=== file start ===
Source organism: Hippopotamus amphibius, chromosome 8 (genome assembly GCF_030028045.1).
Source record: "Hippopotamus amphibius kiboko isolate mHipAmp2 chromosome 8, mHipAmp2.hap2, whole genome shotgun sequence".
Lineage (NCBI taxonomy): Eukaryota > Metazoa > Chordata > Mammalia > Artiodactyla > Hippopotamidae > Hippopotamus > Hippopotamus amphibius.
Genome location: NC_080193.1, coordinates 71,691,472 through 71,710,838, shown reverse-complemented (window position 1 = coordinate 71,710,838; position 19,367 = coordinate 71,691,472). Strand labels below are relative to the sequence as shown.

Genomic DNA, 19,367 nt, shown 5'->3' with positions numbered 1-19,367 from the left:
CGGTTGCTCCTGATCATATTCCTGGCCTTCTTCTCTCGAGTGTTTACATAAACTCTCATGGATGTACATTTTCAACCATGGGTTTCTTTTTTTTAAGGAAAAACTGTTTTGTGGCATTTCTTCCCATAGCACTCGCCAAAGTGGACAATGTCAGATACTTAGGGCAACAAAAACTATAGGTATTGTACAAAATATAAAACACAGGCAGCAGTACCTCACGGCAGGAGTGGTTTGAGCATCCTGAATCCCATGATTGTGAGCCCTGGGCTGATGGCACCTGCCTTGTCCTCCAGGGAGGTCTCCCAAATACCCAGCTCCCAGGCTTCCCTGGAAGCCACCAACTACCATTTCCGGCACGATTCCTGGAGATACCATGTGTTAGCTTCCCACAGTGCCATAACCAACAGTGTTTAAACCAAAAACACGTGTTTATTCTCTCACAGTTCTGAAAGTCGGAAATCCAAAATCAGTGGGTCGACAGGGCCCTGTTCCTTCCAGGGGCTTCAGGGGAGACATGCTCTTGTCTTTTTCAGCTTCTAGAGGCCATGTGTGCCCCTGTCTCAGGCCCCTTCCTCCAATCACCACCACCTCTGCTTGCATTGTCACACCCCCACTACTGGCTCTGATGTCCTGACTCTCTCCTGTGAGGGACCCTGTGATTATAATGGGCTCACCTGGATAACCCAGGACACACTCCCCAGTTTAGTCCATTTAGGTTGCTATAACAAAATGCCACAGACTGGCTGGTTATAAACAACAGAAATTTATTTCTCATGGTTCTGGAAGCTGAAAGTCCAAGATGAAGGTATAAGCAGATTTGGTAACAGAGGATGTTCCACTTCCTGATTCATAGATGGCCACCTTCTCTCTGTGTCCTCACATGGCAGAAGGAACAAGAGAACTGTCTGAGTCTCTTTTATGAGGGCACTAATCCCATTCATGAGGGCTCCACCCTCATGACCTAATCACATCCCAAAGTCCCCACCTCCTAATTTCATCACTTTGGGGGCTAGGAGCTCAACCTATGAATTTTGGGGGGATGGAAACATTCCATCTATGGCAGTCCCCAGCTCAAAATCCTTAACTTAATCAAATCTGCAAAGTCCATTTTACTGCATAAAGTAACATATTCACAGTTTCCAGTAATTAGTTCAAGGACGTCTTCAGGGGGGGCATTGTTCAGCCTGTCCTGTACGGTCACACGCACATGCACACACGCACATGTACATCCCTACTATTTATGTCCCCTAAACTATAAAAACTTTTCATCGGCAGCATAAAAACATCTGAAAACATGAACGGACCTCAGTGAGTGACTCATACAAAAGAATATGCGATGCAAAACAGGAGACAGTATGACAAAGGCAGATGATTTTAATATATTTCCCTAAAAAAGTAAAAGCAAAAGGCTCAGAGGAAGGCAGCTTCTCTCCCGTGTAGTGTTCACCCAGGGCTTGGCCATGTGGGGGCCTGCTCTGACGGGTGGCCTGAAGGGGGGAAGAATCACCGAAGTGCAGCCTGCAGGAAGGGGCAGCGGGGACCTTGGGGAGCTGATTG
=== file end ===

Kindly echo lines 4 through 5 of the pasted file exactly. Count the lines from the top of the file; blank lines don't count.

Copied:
Genome location: NC_080193.1, coordinates 71,691,472 through 71,710,838, shown reverse-complemented (window position 1 = coordinate 71,710,838; position 19,367 = coordinate 71,691,472). Strand labels below are relative to the sequence as shown.

Genomic DNA, 19,367 nt, shown 5'->3' with positions numbered 1-19,367 from the left: